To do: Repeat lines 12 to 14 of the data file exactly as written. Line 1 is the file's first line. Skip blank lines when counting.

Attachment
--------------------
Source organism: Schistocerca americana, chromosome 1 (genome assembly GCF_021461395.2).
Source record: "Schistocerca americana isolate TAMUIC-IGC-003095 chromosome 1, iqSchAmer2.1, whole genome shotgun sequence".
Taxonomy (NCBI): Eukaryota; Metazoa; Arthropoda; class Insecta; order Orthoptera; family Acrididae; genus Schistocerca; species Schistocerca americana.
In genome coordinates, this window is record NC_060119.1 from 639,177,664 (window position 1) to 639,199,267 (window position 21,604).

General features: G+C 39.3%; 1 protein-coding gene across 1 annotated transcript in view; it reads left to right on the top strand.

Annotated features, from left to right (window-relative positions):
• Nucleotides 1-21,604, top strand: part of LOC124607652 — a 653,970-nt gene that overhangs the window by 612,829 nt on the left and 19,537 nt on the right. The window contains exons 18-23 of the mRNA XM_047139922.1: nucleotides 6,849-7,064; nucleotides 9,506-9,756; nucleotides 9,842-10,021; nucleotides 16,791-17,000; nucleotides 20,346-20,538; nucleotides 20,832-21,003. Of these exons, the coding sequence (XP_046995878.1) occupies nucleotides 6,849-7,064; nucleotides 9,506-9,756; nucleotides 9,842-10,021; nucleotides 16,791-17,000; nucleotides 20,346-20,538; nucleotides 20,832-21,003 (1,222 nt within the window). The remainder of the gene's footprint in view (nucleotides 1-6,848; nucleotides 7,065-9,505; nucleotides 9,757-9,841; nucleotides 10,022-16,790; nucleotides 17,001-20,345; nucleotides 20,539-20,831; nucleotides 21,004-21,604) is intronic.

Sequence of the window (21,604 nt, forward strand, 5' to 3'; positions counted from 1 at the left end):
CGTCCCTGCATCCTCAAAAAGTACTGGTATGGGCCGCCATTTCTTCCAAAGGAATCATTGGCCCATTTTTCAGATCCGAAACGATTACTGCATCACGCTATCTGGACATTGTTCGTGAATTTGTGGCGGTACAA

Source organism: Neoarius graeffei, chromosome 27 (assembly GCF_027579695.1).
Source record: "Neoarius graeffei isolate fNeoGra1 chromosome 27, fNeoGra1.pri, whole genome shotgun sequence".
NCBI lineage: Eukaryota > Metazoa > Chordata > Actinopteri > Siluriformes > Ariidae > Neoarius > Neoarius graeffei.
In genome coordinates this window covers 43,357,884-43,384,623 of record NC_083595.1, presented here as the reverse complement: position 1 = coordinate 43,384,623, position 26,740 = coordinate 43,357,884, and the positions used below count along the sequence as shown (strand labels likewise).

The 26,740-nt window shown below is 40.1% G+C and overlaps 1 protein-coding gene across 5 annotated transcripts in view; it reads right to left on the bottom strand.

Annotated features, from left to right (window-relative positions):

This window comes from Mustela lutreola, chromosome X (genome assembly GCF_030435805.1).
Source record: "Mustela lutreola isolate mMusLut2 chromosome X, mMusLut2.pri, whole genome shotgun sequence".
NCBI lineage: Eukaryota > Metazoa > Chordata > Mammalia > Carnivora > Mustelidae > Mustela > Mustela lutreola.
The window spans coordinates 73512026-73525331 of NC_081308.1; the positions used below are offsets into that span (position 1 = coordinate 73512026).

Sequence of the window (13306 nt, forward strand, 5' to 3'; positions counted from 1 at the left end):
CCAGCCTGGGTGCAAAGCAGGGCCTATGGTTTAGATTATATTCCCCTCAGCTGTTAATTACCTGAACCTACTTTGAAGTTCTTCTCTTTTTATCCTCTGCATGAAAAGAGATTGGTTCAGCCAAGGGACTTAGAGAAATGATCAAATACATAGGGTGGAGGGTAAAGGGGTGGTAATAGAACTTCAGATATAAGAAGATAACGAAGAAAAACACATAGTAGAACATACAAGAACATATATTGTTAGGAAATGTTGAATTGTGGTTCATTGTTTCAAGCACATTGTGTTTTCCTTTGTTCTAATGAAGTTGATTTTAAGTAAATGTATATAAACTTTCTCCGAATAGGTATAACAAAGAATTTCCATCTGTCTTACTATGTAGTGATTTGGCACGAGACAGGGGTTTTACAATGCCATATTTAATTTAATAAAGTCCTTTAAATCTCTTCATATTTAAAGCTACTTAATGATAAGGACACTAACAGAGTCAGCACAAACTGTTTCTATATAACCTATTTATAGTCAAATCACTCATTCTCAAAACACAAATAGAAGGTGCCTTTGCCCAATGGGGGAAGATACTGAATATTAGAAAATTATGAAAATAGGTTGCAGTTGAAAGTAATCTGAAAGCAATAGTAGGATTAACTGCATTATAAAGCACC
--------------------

NCBI lineage: Eukaryota > Metazoa > Chordata > Actinopteri > Siluriformes > Ariidae > Neoarius > Neoarius graeffei.
In genome coordinates this window covers 43,357,884-43,384,623 of record NC_083595.1, presented here as the reverse complement: position 1 = coordinate 43,384,623, position 26,740 = coordinate 43,357,884, and the positions used below count along the sequence as shown (strand labels likewise).

The 26,740-nt window shown below is 40.1% G+C and overlaps 1 protein-coding gene across 5 annotated transcripts in view; it reads right to left on the bottom strand.